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Sometimes, when we get ourselves deeply enough into self-destructive patterns, it becomes almost impossible to repair the damage without taking ourselves out of the circumstances that may have helped to lead us to this point. Recovery retreats offer this psychological and spiritual airlift out of our regular contexts and into a neutral space where it is safe to begin the process of rescuing ourselves.
All of us develop ways of coping over time. For most of us what may have been appropriate at one time no longer serves us.
Despite this, many of us tend to stay locked into old patterns of "coping" that are no longer appropriate or effective. As our coping mechanisms fail many find themselves seeking shelter through maladaptive behaviors and addictions. We become enslaved to these repetitive cycles that serve to increase rather than diminish our pain.
These destructive patterns have enormous momentum stemming, as they do, from our initial reactions to trauma. Our first experiences of pain often have to do with primary relationships and these same relationships tend to define our behaviors in later years. There are times when our whole environment seems to conspire to keep us trapped in a continuous chain of inappropriate actions and reactions.
We may know the theory of self-recovery but have grave difficulty enacting any of it in our present circumstances. This is where recovery retreats come in. Even though they remove us from the tensions of our daily life they are not so much an escape from as they are a journey towards that which is life giving.
Time out gives us the space to consider our responses and reactions to our life challenges. Spiritual development offers us the freedom to expand into the sacred potential of our life's journey. Anger, fear, unhealthy relationships and chemical or emotional addictions sometimes call an unnatural halt to this expansion.
When you enter a recovery retreat you are effectively entering a world untrammeled by the old and the ineffective. Within this safe haven you are given the tools to reinvent yourself.
Retreat centers are normally located in places of serene scenic beauty so that just the setting alone exudes the peace and stillness that rejuvenates the spirit. Daily routines are a gentle alternating rhythm of time alone in self-reflection and time with others in relationship.
The average day begins with meditation and includes individual and group therapy as well as time for gentle restorative physical exercise and creative play. The staff at the retreat center is dedicated to providing an environment where you feel safe and comfortable enough to tackle the rigorous matter of your own rescue.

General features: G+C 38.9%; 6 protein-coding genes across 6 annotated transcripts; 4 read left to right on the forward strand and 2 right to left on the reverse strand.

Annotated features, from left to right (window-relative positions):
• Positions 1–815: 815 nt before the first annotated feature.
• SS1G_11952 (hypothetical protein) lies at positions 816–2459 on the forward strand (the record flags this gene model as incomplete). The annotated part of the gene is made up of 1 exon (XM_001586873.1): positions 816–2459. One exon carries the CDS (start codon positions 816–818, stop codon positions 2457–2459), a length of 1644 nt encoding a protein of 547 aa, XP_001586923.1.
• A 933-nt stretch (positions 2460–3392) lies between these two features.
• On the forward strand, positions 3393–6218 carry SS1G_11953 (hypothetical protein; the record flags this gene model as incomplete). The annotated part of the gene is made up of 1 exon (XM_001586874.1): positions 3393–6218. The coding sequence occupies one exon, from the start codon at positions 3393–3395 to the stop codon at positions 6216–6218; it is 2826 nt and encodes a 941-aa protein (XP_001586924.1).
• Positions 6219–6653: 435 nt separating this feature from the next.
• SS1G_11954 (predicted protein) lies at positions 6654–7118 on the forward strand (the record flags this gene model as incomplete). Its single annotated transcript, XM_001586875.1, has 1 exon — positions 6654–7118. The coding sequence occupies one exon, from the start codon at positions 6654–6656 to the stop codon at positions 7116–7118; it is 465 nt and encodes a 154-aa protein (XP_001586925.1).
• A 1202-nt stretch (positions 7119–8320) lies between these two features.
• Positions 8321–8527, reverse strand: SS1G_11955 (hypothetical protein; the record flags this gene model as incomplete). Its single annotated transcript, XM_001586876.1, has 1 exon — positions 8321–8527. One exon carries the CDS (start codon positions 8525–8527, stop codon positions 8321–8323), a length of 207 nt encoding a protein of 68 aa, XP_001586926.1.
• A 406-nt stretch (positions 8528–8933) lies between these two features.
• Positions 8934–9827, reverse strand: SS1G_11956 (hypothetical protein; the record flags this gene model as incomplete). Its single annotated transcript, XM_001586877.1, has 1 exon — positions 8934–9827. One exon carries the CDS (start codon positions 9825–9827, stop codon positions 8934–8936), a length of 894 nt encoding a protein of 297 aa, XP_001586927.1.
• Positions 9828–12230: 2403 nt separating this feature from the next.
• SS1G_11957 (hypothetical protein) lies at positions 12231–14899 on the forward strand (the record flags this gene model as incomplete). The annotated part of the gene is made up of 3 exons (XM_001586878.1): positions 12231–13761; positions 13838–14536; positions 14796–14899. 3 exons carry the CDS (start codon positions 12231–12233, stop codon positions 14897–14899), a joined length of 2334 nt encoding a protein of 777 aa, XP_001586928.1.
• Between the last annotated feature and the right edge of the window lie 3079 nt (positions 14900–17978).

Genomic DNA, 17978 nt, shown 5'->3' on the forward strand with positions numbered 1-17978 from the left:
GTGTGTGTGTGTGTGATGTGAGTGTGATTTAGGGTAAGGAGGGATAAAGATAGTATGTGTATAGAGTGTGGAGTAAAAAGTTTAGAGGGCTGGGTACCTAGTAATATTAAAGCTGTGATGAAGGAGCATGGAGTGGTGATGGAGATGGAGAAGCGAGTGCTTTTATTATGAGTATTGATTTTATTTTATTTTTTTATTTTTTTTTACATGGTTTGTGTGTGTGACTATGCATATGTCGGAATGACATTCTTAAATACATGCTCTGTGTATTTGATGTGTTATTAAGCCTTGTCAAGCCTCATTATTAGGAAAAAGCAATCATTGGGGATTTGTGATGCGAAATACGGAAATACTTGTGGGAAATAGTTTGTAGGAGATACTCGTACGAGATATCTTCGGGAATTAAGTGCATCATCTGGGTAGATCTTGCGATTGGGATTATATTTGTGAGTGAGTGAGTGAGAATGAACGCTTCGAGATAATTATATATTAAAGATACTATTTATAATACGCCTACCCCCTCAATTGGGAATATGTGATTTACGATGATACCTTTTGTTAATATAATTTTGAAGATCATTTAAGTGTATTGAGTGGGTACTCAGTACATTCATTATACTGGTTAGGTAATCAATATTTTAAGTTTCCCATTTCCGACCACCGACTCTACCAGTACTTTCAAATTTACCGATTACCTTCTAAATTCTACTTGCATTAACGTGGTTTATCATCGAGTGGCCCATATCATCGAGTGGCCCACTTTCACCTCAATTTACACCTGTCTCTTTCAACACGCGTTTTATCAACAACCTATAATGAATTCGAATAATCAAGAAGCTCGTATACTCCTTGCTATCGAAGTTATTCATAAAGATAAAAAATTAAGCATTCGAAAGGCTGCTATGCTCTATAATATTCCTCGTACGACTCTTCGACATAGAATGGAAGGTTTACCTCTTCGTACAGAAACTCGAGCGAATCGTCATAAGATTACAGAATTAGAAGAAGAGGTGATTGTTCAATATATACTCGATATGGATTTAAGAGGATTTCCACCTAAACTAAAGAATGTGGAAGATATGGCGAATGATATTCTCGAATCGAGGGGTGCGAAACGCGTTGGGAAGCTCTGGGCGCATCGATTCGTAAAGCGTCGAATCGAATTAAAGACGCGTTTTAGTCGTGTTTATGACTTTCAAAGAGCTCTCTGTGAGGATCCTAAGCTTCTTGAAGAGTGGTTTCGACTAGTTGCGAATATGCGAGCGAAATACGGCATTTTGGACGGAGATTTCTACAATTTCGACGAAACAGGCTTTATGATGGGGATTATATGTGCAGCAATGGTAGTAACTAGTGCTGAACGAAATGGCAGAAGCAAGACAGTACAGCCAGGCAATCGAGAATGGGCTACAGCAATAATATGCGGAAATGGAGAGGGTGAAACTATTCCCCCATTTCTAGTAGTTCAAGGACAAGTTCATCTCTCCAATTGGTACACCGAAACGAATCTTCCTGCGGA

Many recovery retreat programs are based on the classic, world renowned Twelve Steps that has led many a lost soul back to a life that is not only worth living but celebrating as well.
Participants are expected to arrive with the intention of cooperating with the tenets of the Twelve Step program. The initial requirement is a commitment to the honest and courageous confrontation of the problems of each participant. Problems that cannot be honestly acknowledged cannot be worked on.
For this reason it is important that participants be there voluntarily and not just "because mom wants it". Doing it for someone else can still yield surprising results if there is openness to the process. Many people in these situations are hurt and afraid. They may need time to feel safe enough to expose themselves to the rigors of self-examination.
Because the staff at recovery retreats work exclusively with people in recovery they are well aware of the various different stages of honesty and willingness. They know that it is a step-by-step process. All they require is that you turn up, not just once but every day. This takes no more than an ounce of faith and hope on the part of the participant. This is enough to work on.
Recovery retreats work on many different levels starting from the seemingly mundane right to the transcendent. The seeming mundanity of routine is important. It creates a structure that underpins the sometimes chaotic exploration of the world of thoughts and emotion.
This rigorous self-examination is balanced and held by a routine that works like a comforting mantra. Good healthy food and fresh air supplement the routine and are a way of emphasizing the importance of self-care on every level. The individual is precious and the simple lesson of caring for it is a profound one.
Starting the day with a regular meditation teaches the valuable lesson that a day deserves to begin in the right way. Meditation is simply a time to be with God and oneself. The meditative path is a miraculous element in the process of recovery. It allows a progressive opening to Spirit and is the enactment of the biblical instruction to "Be still and know that I am God".
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